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Tytuł: Oblivion and vengeance: Charles II Stuart’s policy towards the republicans at the Restoration of 1660
Autorzy: Kaptur, Paweł
Słowa kluczowe: Restoration
Charles II
English Civil War
Oliver Cromwell
regicide
Data wydania: 2016
Data dodania: 23-lis-2017
Wydawca: The University of Bialystok
Źródło: Crossroads. A Journal of English Studies 14 (3/2016), pp. 37-45
Abstrakt: The Restoration of Charles II Stuart in 1660 was reckoned in post-revolutionary England both in terms of a long-awaited relief and an inevitable menace. The return of the exiled prince, whose father’s disgraceful decapitation in the name of law eleven years earlier marked the end of the British monarchy, must have been looked forward to by those who expected rewards for their loyalty, inflexibility and royal affiliation in the turbulent times of the Interregnum. It must have been, however, feared by those who directly contributed to issuing the death warrant on the legally ruling king and to violating the irrefutable divine right of kings. Even though Charles II’s mercy was widely known, hardly anyone expected that the restored monarch’s inborn mildness would win over his well-grounded will to revenge his father’s death and the collapse of the British monarchy. It seems that Charles II was not exceptionally vindictive and was eager to show mercy and oblivion understood as an act of amnesty to those who sided with Cromwell and Parliament but did not contribute directly to the executioner raising his axe over the royal neck. On the other hand, the country’s unstable situation and the King’s newly-built reputation required some firm-handed actions taken by the sovereign in order to prevent further rebellions or plots in the future, and to strengthen the position of the monarchy so shattered by the Civil War and the Interregnum.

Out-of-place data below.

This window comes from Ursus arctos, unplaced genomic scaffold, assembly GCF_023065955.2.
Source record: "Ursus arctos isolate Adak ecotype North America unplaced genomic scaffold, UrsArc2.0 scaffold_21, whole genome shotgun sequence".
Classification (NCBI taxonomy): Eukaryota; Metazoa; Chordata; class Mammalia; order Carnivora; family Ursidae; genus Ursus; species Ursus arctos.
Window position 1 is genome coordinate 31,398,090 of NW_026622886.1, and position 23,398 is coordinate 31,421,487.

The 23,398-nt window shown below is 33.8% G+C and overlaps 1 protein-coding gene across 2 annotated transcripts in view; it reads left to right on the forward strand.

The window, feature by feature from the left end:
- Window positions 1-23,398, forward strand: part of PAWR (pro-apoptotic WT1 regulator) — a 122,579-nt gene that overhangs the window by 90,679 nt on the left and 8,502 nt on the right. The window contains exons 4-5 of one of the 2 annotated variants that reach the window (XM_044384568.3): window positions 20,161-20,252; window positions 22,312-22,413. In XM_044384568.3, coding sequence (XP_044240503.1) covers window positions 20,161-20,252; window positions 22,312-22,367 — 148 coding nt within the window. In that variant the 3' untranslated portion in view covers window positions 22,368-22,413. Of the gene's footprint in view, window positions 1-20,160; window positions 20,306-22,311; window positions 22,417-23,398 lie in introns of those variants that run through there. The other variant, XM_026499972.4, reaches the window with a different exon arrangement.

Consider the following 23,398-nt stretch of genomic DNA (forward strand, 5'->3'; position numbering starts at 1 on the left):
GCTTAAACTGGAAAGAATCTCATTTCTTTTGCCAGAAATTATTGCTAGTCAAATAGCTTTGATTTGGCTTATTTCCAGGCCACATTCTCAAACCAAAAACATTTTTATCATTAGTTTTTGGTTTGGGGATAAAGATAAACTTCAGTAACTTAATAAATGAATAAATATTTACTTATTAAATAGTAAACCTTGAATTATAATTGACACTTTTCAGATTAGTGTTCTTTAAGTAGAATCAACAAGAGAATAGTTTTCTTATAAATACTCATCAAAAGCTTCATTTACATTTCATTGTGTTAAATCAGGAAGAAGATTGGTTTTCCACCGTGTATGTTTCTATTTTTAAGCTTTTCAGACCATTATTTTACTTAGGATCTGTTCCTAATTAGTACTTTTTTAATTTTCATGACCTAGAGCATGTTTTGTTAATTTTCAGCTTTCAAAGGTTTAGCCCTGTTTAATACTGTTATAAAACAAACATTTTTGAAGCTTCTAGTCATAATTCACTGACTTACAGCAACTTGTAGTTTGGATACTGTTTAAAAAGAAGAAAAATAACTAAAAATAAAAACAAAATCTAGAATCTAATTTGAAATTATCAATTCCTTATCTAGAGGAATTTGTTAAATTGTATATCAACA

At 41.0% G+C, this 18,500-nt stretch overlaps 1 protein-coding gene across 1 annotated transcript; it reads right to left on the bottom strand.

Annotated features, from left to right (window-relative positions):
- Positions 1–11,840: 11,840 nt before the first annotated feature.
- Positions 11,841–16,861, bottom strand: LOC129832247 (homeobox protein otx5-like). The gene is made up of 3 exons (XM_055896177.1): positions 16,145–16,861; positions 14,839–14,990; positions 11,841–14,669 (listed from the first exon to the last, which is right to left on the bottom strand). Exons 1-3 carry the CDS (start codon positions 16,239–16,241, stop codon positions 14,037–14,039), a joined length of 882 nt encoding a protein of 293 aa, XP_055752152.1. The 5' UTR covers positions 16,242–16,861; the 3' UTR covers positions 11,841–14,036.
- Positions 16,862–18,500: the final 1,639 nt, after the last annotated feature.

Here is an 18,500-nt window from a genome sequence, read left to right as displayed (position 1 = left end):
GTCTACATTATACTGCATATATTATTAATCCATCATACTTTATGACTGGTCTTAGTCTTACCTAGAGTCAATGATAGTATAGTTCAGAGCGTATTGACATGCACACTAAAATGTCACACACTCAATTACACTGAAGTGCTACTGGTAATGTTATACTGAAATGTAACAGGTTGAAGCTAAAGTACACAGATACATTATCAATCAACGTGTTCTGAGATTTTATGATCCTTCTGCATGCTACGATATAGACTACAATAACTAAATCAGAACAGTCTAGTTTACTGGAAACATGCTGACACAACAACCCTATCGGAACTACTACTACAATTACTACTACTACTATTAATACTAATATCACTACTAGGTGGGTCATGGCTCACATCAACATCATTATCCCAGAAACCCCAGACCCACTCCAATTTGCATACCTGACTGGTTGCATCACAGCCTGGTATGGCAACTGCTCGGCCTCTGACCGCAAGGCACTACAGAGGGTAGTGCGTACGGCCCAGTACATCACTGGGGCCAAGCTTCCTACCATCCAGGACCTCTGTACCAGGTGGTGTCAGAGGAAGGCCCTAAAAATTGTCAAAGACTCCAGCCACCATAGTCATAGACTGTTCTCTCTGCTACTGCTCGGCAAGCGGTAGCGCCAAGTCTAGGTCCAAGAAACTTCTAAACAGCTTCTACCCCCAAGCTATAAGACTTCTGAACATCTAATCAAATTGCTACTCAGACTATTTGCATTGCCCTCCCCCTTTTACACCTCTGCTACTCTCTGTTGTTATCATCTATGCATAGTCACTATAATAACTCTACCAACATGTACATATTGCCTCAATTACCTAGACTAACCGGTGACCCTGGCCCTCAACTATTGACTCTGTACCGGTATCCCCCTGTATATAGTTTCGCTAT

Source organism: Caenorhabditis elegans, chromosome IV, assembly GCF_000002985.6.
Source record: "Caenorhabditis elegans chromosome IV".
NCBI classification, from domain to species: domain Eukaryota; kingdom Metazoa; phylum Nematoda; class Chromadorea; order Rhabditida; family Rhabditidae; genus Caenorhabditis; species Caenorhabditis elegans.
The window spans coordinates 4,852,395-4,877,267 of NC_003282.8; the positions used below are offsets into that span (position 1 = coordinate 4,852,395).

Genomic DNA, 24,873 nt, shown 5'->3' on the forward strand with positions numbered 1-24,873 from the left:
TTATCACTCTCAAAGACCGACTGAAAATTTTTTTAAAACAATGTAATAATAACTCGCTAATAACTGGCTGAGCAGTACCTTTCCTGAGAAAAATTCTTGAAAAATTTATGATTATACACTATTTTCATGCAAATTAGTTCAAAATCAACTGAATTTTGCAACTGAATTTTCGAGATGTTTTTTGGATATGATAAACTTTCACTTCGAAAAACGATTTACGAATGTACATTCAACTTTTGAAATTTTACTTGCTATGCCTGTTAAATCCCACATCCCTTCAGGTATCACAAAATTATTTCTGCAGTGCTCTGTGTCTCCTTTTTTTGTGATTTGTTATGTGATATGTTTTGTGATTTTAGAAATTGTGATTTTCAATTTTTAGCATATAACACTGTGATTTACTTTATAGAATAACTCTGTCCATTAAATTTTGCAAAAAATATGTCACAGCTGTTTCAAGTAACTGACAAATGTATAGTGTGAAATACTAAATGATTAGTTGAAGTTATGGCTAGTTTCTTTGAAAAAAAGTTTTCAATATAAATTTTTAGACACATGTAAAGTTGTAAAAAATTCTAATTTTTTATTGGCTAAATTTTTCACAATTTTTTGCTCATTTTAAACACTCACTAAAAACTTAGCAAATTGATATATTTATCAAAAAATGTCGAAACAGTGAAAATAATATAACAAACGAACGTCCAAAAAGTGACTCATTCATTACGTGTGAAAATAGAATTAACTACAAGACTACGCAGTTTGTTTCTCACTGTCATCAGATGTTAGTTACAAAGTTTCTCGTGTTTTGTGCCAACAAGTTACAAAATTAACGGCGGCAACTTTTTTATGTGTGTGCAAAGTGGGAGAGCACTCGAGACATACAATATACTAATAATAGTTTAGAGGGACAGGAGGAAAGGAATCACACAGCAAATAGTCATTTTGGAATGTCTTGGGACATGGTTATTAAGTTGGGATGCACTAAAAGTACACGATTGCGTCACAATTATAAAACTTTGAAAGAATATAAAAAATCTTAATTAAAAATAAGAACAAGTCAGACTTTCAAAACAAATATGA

Afiliacja: Jan Kochanowski University, Kielce
Nota biograficzna: Paweł Kaptur completed his PhD in English literature at the Pedagogical University of Kraków and is currently a lecturer in the Institute of Modern Languages at the Jan Kochanowski University in Kielce. His major academic interests are focused on the history of the House of Stuarts and its depiction in political literature of the Augustan Age and the Age of Reason. He is the author of numerous publications concerning John Dryden’s political literature, Oliver Cromwell and the Commonwealth, utopian and dystopian literature and academic didactics.
E-mail: kapturpawel@gmail.com
URI: http://hdl.handle.net/11320/6000
DOI: 10.15290/cr.2016.14.3.04
e-ISSN: 2300-6250
Typ Dokumentu: Article
Występuje w kolekcji(ach):Crossroads. A Journal of English Studies, 2016, Issue 14

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